I am aware of the level of job losses recorded in 1998, referred to by the Deputy. This data was mentioned in the recently published Forfás 1998 Review and 1999 Outlook statement. While the level of job loss recorded by Forfás's annual employment survey has been the highest since 1992 it must be seen in the context of overall strong economic growth, declining unemployment and sustained employment expansion throughout the economy.
Employment is dependent on the success or failure of individual firms in the market economy and it is inevitable that some firms will fail as, indeed, many thrive and generate additional employment. The job losses mentioned by the Deputy must be looked at in the context of 1998 job gains where total permanent employment in IDA Ireland and Enterprise Ireland assisted clients rose by almost 13,000, to 250,000, its highest ever level. Furthermore job gains in permanent full-time employment amounted to over 28,000 in 1998, of which just over 24,000 were new first time jobs, the highest level achieved over the past ten years. Irish owned companies accounted for just under 12,000 of the total job gains, the second highest level on record.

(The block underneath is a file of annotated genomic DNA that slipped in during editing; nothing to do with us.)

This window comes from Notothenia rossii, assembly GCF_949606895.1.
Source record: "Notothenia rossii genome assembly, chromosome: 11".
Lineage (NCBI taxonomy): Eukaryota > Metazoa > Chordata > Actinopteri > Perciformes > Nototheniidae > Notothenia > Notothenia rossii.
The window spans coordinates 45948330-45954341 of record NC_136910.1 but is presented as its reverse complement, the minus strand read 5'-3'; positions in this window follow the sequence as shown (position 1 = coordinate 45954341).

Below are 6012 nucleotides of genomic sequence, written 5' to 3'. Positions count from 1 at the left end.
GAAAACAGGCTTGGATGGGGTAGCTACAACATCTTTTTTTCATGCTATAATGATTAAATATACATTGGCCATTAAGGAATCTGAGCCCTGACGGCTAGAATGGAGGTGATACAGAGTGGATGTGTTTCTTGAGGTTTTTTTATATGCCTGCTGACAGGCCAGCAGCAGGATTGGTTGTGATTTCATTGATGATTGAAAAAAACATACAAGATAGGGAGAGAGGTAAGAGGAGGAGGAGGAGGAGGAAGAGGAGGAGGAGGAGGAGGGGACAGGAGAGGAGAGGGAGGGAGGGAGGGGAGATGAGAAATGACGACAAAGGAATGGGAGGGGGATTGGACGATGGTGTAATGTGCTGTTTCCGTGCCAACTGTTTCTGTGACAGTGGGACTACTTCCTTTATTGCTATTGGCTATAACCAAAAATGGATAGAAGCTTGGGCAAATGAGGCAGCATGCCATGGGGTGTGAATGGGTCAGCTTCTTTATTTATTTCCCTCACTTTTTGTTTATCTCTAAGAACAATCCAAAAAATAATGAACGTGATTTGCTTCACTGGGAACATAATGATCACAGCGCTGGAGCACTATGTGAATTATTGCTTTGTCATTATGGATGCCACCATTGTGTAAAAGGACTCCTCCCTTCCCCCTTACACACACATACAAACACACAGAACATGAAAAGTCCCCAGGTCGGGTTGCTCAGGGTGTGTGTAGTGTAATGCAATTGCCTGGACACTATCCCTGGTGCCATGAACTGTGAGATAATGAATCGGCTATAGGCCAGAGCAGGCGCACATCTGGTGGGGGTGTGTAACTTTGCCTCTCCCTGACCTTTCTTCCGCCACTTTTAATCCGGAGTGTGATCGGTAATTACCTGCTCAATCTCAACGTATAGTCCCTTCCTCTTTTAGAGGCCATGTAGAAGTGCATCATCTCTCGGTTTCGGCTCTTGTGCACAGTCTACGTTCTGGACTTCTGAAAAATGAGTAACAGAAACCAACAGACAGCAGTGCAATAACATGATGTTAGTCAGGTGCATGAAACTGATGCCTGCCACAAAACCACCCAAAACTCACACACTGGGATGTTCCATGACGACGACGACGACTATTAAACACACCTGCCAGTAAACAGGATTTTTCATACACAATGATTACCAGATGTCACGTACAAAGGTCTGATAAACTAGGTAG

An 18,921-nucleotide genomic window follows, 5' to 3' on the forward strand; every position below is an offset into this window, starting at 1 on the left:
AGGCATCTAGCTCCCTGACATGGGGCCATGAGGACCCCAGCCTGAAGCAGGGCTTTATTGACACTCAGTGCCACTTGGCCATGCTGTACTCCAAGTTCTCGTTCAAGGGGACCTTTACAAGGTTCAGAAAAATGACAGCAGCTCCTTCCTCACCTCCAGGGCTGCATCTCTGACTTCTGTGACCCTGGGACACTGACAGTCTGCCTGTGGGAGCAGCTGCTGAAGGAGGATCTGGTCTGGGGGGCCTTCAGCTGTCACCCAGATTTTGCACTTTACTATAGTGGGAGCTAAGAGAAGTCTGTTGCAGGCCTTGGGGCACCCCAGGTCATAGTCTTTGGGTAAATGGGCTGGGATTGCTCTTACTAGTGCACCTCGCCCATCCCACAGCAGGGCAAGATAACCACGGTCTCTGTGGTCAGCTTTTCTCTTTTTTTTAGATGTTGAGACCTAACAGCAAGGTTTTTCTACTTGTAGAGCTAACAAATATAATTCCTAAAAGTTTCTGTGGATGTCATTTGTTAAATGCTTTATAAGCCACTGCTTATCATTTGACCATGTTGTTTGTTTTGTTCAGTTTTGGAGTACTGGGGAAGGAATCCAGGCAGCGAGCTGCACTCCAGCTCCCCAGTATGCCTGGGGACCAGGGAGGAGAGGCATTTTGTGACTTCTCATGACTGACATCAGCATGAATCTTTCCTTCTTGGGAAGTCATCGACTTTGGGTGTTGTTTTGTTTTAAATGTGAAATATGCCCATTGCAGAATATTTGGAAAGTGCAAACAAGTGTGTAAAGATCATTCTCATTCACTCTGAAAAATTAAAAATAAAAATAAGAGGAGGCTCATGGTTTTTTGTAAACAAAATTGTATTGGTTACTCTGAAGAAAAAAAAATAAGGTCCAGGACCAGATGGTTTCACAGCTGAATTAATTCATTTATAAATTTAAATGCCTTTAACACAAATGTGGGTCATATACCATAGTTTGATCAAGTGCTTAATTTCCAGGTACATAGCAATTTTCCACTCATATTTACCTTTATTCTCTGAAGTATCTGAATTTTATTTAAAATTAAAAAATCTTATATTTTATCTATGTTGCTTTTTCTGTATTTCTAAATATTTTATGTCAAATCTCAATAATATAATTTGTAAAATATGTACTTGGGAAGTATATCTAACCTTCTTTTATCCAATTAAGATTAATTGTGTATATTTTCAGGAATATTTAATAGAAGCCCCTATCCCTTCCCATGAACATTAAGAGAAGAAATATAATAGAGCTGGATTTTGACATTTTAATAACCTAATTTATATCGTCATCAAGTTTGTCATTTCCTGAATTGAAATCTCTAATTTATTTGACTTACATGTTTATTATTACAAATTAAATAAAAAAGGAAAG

Notwithstanding the considerable success in employment growth, the increase in job losses reflects the impact of unfavourable international market conditions on Irish-owned firms and, particularly, on some overseas companies. It highlights the need for continued focus on actions by firms at operating level, and by Government at policy level, to improve and sustain competitiveness. I can assure the Deputy that this focus will not be lacking under this Government.